Posts Tagged ‘Germany’

A German submarine built in 1916 had trouble only a week after it was launched, mysterious events occurred and an unusually high number of fatalities occurred on board. The first of the events came when a steel beam swung out of position and the chains broke, it crashed to the ground and a worker there died immediately, a second died only two hours later from the injuries he had sustained.

When testing the vessel ready to be declared seaworthy they had further troubles, one of the crew members ended up swept overboard whilst inspecting the hatches. He was never seen again, presumed to have died in the accident.

Whilst loading torpedoes the Second Officer, Lieutenant Richter, was killed when one dropped and exploded. In the engine room a malfunction set off fumes that killed three men because no one reached them in time. During a storm a crewman went overboard, but onlookers said it looked more like he’d been pushed. On one occasion UB65 was preparing to dive and a crewman saw someone standing on deck. The figure turned his way and the lookout recognised him as the Second Officer that had been killed, his terrified yell meant the captain also saw it before it disappeared.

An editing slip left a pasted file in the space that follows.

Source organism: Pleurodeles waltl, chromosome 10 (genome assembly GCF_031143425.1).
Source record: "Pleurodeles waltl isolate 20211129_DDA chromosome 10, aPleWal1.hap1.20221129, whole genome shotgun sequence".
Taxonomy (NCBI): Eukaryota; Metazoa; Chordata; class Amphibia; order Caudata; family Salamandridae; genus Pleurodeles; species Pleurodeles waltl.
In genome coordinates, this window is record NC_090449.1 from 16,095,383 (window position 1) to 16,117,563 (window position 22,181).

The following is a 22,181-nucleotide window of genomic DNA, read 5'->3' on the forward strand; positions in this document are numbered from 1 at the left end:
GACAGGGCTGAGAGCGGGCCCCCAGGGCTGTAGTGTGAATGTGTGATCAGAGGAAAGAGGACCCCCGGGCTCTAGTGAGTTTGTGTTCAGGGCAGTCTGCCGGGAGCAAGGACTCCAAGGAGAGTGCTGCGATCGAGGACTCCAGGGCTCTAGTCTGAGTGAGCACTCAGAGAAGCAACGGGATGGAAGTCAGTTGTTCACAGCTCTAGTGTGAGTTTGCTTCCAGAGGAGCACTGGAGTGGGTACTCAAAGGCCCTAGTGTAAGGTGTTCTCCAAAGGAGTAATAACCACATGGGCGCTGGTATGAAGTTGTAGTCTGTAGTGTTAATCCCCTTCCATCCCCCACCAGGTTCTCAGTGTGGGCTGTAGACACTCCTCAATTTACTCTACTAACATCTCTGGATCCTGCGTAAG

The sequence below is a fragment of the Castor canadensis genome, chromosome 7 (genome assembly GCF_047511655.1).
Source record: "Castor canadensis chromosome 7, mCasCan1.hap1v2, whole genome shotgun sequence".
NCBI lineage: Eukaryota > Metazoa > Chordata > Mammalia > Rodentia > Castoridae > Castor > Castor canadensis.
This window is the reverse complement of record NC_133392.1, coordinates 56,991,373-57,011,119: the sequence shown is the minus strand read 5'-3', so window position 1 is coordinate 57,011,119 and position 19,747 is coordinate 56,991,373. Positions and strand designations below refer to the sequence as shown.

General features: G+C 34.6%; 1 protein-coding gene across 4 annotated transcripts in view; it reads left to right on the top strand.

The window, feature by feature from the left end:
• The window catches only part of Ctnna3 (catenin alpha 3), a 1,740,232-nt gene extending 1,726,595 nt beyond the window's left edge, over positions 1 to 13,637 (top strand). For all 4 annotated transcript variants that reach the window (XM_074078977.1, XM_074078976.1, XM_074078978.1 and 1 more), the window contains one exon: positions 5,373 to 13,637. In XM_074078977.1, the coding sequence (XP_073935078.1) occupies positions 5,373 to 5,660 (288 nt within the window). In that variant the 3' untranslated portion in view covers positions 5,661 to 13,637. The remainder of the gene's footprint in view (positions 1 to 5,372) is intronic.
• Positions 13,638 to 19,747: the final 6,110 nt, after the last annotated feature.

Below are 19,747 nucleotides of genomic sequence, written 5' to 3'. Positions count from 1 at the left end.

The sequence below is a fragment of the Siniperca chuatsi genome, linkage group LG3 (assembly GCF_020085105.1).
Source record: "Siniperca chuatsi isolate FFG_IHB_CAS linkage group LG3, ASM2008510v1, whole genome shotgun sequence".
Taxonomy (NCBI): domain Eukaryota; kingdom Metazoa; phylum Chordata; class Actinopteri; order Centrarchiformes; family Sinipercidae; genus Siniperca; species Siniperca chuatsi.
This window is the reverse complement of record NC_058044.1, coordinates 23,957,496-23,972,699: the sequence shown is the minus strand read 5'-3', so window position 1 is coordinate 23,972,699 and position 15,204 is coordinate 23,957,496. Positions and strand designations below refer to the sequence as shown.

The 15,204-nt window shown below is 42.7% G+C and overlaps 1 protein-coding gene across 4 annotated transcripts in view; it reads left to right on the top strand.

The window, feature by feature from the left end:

There were enough sightings around the sub it had the reputation of being haunted. It made it harder to get crewmen to work on her. A torpedo gunner witnessed something that disturbed him so much he jumped overboard, he had said that the ghost would torment him at night, his body was never recovered. In the end the German Naval Command felt forced to investigate and asked a priest to perform an exorcism.